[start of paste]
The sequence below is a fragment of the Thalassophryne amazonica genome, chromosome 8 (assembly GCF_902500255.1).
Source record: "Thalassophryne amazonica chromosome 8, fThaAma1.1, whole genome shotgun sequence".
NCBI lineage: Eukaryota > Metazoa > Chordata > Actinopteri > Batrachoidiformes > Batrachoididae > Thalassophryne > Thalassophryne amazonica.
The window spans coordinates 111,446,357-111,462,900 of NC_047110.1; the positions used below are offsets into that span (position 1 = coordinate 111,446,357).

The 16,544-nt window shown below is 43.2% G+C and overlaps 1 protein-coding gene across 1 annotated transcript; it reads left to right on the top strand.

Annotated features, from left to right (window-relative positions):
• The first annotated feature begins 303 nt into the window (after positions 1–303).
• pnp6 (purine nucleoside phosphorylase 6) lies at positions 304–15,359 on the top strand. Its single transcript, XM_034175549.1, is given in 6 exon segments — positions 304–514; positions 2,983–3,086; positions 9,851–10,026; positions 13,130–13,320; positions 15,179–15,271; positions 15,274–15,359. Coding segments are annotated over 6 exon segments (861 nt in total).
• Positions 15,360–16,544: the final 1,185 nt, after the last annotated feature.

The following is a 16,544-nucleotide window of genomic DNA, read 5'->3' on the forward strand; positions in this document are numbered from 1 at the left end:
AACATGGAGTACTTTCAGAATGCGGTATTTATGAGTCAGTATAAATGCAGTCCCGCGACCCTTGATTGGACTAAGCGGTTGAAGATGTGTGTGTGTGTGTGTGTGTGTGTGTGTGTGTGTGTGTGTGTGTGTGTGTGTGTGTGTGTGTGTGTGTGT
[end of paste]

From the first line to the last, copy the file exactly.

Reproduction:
The sequence below is a fragment of the Thalassophryne amazonica genome, chromosome 8 (assembly GCF_902500255.1).
Source record: "Thalassophryne amazonica chromosome 8, fThaAma1.1, whole genome shotgun sequence".
NCBI lineage: Eukaryota > Metazoa > Chordata > Actinopteri > Batrachoidiformes > Batrachoididae > Thalassophryne > Thalassophryne amazonica.
The window spans coordinates 111,446,357-111,462,900 of NC_047110.1; the positions used below are offsets into that span (position 1 = coordinate 111,446,357).

The 16,544-nt window shown below is 43.2% G+C and overlaps 1 protein-coding gene across 1 annotated transcript; it reads left to right on the top strand.

Annotated features, from left to right (window-relative positions):
• The first annotated feature begins 303 nt into the window (after positions 1–303).
• pnp6 (purine nucleoside phosphorylase 6) lies at positions 304–15,359 on the top strand. Its single transcript, XM_034175549.1, is given in 6 exon segments — positions 304–514; positions 2,983–3,086; positions 9,851–10,026; positions 13,130–13,320; positions 15,179–15,271; positions 15,274–15,359. Coding segments are annotated over 6 exon segments (861 nt in total).
• Positions 15,360–16,544: the final 1,185 nt, after the last annotated feature.

The following is a 16,544-nucleotide window of genomic DNA, read 5'->3' on the forward strand; positions in this document are numbered from 1 at the left end:
AACATGGAGTACTTTCAGAATGCGGTATTTATGAGTCAGTATAAATGCAGTCCCGCGACCCTTGATTGGACTAAGCGGTTGAAGATGTGTGTGTGTGTGTGTGTGTGTGTGTGTGTGTGTGTGTGTGTGTGTGTGTGTGTGTGTGTGTGTGTGTGT